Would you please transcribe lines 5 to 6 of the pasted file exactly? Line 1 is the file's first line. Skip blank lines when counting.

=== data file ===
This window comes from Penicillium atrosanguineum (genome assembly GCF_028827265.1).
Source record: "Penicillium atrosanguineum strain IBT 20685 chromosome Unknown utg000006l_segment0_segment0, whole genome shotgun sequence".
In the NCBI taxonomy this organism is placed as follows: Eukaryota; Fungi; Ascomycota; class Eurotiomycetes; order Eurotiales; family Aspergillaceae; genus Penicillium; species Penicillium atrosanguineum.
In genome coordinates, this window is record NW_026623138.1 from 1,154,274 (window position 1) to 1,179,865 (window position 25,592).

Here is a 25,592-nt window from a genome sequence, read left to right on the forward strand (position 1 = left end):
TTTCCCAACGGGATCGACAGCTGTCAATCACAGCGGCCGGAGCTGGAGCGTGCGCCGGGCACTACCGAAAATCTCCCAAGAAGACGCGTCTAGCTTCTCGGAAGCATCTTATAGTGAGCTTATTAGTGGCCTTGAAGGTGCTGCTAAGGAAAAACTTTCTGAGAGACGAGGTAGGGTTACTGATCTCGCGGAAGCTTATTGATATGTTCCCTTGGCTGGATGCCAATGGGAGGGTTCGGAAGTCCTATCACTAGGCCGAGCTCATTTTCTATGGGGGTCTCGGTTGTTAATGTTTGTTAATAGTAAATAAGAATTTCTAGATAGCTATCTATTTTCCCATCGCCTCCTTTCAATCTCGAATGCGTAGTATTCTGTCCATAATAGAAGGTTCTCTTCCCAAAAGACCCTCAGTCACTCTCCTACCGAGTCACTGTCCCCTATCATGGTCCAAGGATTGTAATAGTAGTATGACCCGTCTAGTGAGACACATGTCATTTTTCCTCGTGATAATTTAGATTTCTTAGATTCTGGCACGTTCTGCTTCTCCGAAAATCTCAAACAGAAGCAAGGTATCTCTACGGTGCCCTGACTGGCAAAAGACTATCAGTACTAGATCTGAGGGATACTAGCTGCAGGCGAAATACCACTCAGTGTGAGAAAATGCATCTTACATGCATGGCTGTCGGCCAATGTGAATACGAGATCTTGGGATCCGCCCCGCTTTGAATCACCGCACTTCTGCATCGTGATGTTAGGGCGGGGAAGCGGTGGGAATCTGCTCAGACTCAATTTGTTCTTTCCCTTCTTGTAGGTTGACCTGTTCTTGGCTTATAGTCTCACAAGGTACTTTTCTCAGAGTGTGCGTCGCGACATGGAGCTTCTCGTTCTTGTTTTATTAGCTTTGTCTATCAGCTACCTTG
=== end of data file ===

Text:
Here is a 25,592-nt window from a genome sequence, read left to right on the forward strand (position 1 = left end):
TTTCCCAACGGGATCGACAGCTGTCAATCACAGCGGCCGGAGCTGGAGCGTGCGCCGGGCACTACCGAAAATCTCCCAAGAAGACGCGTCTAGCTTCTCGGAAGCATCTTATAGTGAGCTTATTAGTGGCCTTGAAGGTGCTGCTAAGGAAAAACTTTCTGAGAGACGAGGTAGGGTTACTGATCTCGCGGAAGCTTATTGATATGTTCCCTTGGCTGGATGCCAATGGGAGGGTTCGGAAGTCCTATCACTAGGCCGAGCTCATTTTCTATGGGGGTCTCGGTTGTTAATGTTTGTTAATAGTAAATAAGAATTTCTAGATAGCTATCTATTTTCCCATCGCCTCCTTTCAATCTCGAATGCGTAGTATTCTGTCCATAATAGAAGGTTCTCTTCCCAAAAGACCCTCAGTCACTCTCCTACCGAGTCACTGTCCCCTATCATGGTCCAAGGATTGTAATAGTAGTATGACCCGTCTAGTGAGACACATGTCATTTTTCCTCGTGATAATTTAGATTTCTTAGATTCTGGCACGTTCTGCTTCTCCGAAAATCTCAAACAGAAGCAAGGTATCTCTACGGTGCCCTGACTGGCAAAAGACTATCAGTACTAGATCTGAGGGATACTAGCTGCAGGCGAAATACCACTCAGTGTGAGAAAATGCATCTTACATGCATGGCTGTCGGCCAATGTGAATACGAGATCTTGGGATCCGCCCCGCTTTGAATCACCGCACTTCTGCATCGTGATGTTAGGGCGGGGAAGCGGTGGGAATCTGCTCAGACTCAATTTGTTCTTTCCCTTCTTGTAGGTTGACCTGTTCTTGGCTTATAGTCTCACAAGGTACTTTTCTCAGAGTGTGCGTCGCGACATGGAGCTTCTCGTTCTTGTTTTATTAGCTTTGTCTATCAGCTACCTTG